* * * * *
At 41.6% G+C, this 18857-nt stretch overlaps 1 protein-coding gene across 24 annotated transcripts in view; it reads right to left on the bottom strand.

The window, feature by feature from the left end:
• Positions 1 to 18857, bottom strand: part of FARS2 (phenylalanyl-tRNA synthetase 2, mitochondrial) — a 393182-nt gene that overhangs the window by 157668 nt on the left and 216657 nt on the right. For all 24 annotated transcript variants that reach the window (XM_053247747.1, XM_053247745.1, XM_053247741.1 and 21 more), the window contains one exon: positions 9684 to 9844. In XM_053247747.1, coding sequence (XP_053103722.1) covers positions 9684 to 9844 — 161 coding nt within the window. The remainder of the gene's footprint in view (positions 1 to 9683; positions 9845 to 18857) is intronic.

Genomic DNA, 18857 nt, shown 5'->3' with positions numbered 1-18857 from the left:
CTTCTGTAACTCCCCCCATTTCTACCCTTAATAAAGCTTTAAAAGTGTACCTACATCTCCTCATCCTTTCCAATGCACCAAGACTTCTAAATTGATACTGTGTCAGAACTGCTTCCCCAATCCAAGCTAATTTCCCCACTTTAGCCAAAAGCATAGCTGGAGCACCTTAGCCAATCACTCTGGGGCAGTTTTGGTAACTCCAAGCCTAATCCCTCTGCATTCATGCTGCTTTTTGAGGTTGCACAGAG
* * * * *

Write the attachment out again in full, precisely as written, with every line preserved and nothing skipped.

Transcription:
At 41.6% G+C, this 18857-nt stretch overlaps 1 protein-coding gene across 24 annotated transcripts in view; it reads right to left on the bottom strand.

The window, feature by feature from the left end:
• Positions 1 to 18857, bottom strand: part of FARS2 (phenylalanyl-tRNA synthetase 2, mitochondrial) — a 393182-nt gene that overhangs the window by 157668 nt on the left and 216657 nt on the right. For all 24 annotated transcript variants that reach the window (XM_053247747.1, XM_053247745.1, XM_053247741.1 and 21 more), the window contains one exon: positions 9684 to 9844. In XM_053247747.1, coding sequence (XP_053103722.1) covers positions 9684 to 9844 — 161 coding nt within the window. The remainder of the gene's footprint in view (positions 1 to 9683; positions 9845 to 18857) is intronic.

Genomic DNA, 18857 nt, shown 5'->3' with positions numbered 1-18857 from the left:
CTTCTGTAACTCCCCCCATTTCTACCCTTAATAAAGCTTTAAAAGTGTACCTACATCTCCTCATCCTTTCCAATGCACCAAGACTTCTAAATTGATACTGTGTCAGAACTGCTTCCCCAATCCAAGCTAATTTCCCCACTTTAGCCAAAAGCATAGCTGGAGCACCTTAGCCAATCACTCTGGGGCAGTTTTGGTAACTCCAAGCCTAATCCCTCTGCATTCATGCTGCTTTTTGAGGTTGCACAGAG